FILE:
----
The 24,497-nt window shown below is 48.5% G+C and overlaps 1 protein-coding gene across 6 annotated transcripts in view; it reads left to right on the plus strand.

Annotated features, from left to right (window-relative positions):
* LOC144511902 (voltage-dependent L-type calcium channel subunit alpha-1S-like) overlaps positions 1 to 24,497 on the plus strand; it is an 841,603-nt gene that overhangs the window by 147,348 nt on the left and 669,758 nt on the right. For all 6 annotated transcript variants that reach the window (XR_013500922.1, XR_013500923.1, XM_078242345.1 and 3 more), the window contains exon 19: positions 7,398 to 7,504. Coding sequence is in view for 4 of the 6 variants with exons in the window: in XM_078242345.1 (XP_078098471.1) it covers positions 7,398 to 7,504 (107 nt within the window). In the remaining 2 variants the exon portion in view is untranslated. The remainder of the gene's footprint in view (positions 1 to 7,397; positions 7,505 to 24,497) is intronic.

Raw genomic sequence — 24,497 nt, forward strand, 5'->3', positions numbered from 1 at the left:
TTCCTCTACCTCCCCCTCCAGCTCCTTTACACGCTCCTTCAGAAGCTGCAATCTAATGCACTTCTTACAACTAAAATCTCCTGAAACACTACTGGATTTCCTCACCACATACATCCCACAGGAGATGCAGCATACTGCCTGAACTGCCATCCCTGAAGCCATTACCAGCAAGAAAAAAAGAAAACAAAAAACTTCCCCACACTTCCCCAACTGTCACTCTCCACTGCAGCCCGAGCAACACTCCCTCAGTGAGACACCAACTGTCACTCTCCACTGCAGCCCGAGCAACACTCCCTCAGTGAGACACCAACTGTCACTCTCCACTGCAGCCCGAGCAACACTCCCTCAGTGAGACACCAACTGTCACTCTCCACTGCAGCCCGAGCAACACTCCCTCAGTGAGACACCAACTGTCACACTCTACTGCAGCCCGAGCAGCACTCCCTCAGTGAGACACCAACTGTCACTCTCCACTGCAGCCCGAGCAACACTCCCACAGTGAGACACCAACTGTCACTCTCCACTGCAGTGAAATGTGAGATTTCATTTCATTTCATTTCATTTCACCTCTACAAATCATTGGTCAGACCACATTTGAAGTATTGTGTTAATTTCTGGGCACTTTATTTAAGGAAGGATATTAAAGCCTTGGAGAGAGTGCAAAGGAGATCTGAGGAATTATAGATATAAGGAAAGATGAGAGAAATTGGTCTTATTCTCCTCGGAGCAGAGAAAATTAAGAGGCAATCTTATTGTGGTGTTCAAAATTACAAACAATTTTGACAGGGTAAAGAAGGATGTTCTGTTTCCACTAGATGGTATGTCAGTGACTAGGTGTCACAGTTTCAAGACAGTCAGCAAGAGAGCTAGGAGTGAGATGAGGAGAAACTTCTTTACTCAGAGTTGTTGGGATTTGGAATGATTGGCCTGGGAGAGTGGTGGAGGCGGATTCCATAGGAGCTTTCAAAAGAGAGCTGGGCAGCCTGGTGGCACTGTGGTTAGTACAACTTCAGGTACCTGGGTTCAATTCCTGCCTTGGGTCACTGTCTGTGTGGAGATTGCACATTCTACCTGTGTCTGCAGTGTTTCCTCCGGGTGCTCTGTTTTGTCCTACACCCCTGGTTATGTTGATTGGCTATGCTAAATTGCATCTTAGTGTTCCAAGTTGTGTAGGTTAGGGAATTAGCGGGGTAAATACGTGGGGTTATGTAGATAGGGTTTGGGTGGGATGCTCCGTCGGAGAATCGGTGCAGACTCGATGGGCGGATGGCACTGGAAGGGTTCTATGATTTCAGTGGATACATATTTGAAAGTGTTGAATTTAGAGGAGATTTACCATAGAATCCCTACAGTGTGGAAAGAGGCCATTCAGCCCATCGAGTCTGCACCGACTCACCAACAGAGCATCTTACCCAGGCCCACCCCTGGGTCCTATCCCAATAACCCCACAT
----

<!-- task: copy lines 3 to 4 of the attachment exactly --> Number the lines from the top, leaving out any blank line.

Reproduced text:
* LOC144511902 (voltage-dependent L-type calcium channel subunit alpha-1S-like) overlaps positions 1 to 24,497 on the plus strand; it is an 841,603-nt gene that overhangs the window by 147,348 nt on the left and 669,758 nt on the right. For all 6 annotated transcript variants that reach the window (XR_013500922.1, XR_013500923.1, XM_078242345.1 and 3 more), the window contains exon 19: positions 7,398 to 7,504. Coding sequence is in view for 4 of the 6 variants with exons in the window: in XM_078242345.1 (XP_078098471.1) it covers positions 7,398 to 7,504 (107 nt within the window). In the remaining 2 variants the exon portion in view is untranslated. The remainder of the gene's footprint in view (positions 1 to 7,397; positions 7,505 to 24,497) is intronic.

Raw genomic sequence — 24,497 nt, forward strand, 5'->3', positions numbered from 1 at the left: